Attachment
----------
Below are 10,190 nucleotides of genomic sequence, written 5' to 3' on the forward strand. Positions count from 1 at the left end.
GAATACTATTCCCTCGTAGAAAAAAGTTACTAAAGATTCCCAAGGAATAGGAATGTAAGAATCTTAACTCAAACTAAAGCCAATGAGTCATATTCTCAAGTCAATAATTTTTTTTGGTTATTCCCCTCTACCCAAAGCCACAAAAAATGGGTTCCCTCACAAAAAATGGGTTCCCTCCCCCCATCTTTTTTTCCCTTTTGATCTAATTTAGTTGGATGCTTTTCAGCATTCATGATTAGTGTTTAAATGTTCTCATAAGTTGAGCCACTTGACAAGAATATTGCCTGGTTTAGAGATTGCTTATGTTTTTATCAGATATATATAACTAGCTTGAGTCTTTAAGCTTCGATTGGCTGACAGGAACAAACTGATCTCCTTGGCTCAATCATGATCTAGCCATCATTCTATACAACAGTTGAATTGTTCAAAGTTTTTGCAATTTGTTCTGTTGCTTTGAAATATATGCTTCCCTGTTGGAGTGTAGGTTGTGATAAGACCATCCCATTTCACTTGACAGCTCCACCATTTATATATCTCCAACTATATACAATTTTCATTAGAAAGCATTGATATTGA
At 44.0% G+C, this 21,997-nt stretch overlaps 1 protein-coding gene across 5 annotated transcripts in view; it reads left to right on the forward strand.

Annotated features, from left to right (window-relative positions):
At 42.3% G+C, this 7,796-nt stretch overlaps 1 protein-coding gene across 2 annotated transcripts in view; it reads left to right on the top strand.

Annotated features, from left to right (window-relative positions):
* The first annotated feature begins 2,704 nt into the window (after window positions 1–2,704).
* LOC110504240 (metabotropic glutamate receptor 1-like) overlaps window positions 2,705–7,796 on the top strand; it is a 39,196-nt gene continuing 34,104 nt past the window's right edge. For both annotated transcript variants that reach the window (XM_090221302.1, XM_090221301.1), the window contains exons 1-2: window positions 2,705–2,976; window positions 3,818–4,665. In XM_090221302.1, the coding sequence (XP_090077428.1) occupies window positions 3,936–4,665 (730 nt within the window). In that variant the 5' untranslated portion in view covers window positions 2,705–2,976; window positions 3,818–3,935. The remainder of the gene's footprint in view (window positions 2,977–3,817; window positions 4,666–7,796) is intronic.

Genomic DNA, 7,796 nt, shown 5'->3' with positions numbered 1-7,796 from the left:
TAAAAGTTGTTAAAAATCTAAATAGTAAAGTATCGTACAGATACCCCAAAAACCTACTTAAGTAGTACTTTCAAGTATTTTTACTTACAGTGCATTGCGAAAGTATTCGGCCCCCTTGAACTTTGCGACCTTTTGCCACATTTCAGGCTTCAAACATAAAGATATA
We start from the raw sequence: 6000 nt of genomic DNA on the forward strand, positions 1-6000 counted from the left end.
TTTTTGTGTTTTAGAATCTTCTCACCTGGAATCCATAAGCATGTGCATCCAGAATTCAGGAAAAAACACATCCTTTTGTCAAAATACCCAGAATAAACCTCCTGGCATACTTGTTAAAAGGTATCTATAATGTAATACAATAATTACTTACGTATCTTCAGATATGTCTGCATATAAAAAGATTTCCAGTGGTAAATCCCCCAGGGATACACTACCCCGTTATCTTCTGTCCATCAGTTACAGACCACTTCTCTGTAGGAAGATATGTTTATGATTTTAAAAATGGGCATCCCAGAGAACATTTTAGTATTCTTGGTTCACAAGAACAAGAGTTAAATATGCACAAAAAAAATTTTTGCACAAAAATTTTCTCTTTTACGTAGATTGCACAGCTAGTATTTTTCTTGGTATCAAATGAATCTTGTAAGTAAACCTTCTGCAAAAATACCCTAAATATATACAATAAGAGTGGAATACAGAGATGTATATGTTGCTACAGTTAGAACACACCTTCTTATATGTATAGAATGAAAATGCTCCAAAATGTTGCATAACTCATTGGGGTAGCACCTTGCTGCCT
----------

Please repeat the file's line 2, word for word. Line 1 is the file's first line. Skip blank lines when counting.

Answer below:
GAATACTATTCCCTCGTAGAAAAAAGTTACTAAAGATTCCCAAGGAATAGGAATGTAAGAATCTTAACTCAAACTAAAGCCAATGAGTCATATTCTCAAGTCAATAATTTTTTTTGGTTATTCCCCTCTACCCAAAGCCACAAAAAATGGGTTCCCTCACAAAAAATGGGTTCCCTCCCCCCATCTTTTTTTCCCTTTTGATCTAATTTAGTTGGATGCTTTTCAGCATTCATGATTAGTGTTTAAATGTTCTCATAAGTTGAGCCACTTGACAAGAATATTGCCTGGTTTAGAGATTGCTTATGTTTTTATCAGATATATATAACTAGCTTGAGTCTTTAAGCTTCGATTGGCTGACAGGAACAAACTGATCTCCTTGGCTCAATCATGATCTAGCCATCATTCTATACAACAGTTGAATTGTTCAAAGTTTTTGCAATTTGTTCTGTTGCTTTGAAATATATGCTTCCCTGTTGGAGTGTAGGTTGTGATAAGACCATCCCATTTCACTTGACAGCTCCACCATTTATATATCTCCAACTATATACAATTTTCATTAGAAAGCATTGATATTGA